For the second straight game, Montreal Canadiens head coach Claude Julien lamented the mistakes his team made that cost them goals against. Sure there were a large number of breakaways against Jake Allen against the Ottawa Senators. Sure the Canadiens could have been cleaner in overtime.
Focusing on limiting mistakes, however, has an adverse effect. Nick Suzuki talked after the game about what has changed from the beginning of the year.
“I think we’re all up in our own heads right now,” Suzuki said. “We’re overthinking and playing not to lose and that’s never a good thing to do. To start the season, we were energized and everyone was having fun. That’s gotten away from us.”
The Canadiens used to be dynamic with the puck. They used to create chances, even if some of them weren’t going in. Now, it’s not that the chances aren’t going in, it’s that the chances aren’t even being created.
On Sunday night, the Canadiens generated two high danger scoring chances (this is defined by shots from within the “home plate” area in the slot between the two faceoff circles and narrowing towards the crease). Not two at five-on-five, not two at even strength. Just two. Including power plays.
It was the lowest total of the season for the Canadiens this season. Previously, they haven’t had fewer than six — also against the Senators. People may notice the Senators playing a defensive-minded game against the Canadiens, but only three NHL teams have allowed more high danger scoring chances per game than Ottawa.
If one of the worst defensive teams in the league can adapt to shut down your offence, the onus goes to you adapting to beat them and that hasn’t happened.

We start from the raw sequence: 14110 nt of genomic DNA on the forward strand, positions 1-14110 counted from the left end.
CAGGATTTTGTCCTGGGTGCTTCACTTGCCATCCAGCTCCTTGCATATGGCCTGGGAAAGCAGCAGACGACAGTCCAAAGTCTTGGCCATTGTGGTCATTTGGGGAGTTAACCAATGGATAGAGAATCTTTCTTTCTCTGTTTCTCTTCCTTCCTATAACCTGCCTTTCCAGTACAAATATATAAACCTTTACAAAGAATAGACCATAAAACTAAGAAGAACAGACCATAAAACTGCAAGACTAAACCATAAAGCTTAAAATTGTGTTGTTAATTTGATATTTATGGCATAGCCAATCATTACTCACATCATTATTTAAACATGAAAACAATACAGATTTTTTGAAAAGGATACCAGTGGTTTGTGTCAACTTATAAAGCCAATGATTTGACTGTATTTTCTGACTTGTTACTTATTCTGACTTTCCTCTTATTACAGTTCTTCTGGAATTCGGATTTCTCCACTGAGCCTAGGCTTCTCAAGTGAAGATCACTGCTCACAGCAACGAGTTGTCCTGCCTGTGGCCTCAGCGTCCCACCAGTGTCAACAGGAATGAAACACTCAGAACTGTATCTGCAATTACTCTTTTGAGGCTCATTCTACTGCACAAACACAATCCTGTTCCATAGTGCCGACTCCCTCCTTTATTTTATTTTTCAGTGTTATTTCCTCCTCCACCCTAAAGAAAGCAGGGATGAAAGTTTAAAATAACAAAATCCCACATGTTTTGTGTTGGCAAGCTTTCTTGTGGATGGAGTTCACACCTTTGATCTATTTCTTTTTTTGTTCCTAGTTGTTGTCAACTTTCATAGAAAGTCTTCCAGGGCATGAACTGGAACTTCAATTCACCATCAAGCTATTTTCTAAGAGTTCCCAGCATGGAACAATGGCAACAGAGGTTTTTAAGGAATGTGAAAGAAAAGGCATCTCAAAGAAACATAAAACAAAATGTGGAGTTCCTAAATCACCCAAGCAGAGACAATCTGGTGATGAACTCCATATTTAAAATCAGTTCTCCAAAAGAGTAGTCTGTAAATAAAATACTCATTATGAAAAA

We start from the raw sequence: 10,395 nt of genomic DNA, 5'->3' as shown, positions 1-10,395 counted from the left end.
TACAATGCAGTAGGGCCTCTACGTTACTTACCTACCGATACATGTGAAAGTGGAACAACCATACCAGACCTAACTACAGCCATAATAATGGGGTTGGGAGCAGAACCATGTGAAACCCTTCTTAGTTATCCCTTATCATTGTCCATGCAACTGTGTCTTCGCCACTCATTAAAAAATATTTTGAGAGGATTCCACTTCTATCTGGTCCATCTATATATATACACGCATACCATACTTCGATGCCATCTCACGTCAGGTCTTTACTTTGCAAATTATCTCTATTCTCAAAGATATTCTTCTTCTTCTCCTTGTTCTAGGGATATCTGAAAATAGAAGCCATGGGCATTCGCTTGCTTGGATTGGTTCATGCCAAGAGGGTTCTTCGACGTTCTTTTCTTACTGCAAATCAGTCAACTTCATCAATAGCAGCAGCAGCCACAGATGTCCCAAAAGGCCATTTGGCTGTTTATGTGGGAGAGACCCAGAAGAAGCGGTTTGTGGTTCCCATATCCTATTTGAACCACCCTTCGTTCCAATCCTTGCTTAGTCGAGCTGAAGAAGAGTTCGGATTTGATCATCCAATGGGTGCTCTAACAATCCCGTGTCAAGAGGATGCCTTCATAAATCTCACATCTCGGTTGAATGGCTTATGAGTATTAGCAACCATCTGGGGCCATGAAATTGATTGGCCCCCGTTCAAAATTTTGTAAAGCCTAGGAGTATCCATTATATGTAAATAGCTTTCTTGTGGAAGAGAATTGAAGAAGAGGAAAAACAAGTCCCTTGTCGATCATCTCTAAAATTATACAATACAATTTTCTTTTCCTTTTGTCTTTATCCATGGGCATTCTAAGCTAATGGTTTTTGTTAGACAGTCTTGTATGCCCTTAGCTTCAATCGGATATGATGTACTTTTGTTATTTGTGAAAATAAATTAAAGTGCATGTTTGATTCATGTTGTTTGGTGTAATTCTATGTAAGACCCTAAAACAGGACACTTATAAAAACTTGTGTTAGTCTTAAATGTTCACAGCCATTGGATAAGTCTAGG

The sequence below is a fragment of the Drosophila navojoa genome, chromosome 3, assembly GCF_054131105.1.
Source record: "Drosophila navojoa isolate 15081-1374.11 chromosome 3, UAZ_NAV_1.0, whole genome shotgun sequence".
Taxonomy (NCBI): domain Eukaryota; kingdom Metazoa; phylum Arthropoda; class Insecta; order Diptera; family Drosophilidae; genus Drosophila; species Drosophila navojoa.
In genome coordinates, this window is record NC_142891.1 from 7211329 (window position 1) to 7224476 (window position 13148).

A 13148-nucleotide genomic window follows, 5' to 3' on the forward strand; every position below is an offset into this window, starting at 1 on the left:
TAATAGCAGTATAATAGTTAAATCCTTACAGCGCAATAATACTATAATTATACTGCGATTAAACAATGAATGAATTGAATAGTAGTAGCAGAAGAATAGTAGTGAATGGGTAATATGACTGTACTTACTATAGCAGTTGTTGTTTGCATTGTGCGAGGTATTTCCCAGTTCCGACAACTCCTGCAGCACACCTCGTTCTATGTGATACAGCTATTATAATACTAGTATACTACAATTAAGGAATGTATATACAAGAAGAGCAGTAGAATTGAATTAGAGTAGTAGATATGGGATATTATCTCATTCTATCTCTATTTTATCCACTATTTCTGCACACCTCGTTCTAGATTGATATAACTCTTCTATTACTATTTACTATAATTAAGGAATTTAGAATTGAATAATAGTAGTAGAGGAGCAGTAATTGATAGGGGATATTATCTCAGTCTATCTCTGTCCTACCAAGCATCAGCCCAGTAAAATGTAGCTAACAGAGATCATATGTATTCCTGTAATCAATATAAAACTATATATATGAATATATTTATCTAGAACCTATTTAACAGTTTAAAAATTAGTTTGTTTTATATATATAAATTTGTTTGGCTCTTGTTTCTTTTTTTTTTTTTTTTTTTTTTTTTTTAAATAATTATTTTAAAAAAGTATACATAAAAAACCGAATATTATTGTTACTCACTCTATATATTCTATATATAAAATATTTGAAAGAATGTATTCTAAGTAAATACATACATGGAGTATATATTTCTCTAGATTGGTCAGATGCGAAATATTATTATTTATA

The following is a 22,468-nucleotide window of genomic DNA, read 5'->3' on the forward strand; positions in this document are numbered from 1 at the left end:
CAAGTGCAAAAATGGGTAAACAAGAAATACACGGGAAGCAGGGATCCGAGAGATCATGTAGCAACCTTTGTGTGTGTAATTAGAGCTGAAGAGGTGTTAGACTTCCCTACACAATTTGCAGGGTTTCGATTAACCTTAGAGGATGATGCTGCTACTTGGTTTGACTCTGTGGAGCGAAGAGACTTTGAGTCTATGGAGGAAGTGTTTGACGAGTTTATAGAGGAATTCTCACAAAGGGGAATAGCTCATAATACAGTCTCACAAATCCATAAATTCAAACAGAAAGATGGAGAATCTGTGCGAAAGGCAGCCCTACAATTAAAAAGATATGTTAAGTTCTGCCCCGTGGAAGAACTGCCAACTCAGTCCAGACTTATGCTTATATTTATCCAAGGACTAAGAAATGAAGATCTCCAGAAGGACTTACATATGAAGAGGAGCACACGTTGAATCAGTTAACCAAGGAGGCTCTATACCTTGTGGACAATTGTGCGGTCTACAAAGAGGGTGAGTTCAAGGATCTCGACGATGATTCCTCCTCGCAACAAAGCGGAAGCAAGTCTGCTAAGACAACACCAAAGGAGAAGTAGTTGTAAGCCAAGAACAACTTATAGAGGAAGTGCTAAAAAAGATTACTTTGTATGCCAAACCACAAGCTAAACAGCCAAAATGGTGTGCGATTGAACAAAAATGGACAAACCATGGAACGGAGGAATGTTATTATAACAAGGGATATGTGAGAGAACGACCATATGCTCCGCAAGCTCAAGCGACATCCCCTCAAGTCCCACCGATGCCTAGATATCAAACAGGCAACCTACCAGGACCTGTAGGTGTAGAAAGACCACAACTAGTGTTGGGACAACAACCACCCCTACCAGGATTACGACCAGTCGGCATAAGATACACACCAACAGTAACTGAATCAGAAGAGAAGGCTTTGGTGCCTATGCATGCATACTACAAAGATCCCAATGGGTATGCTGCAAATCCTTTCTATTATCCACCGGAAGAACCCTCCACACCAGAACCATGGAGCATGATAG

It should be noted that one of the two high danger scoring chances the Canadiens had in the game just happened to go in the net. That’s right, Corey Perry’s goal where he moved to the front of the net to beat Matt Murray. The other one, by the way, was by Joel Armia.
Julien seems more concerned about not allowing goals than he does about scoring them. Both have the same goal — to win the game — but different consequences.
“It’s a matter of simplifying your game and playing with confidence and making things happen,” Julien said after Sunday’s game. “Some of the breakaways we gave, we made decisions that were high risk and it ends up costing us. We need to settle down and play a more stable kind of game.”
He’s not wrong. There were some bad decisions that if not for the heroics of Jake Allen would have been goals against. That needs to be ironed out. But when your top offensive centre, who just happened to score the game’s opening goal, says that he’s in his own head and playing not to lose, The thing you shouldn’t be preaching is settling down.
When Suzuki says the team played more energized to start the year and has gotten away from that, you shouldn’t be preaching a more stable kind of game.
The problem when you push out high risk plays, is that you also push out high reward offensive plays. The Canadiens offensive strategy was simply to try and score goals like the Senators did on Sunday — shoot and hope for a bounce — than it was to try and score goals like they did for the first 16 games of the season.
There is something to be said about getting traffic in front on those point shots, but it’s something else to not try to get to the dangerous areas with the puck. Corey Perry said on Sunday that the team needed to stop the “one and done’s” which is basically one shot where the other team gets control of the rebound and clears the zone.
Playing to win 2-1 just doesn’t work. The reason why is the kinds of goals the Senators scored. Even the best goaltending effort is a few bad bounces from being a loss. Look at the chart above. Look where the Senators goals came from. You also put the odds of a good bounce in your favour when you get closer to the net.
The mistakes have to be limited, sure, but you win a lot more games when you try to outscore the opponent rather than trying to out-defend them.
Montreal will need to get creative offensively, and that will help them win more games than limiting mistakes in transition.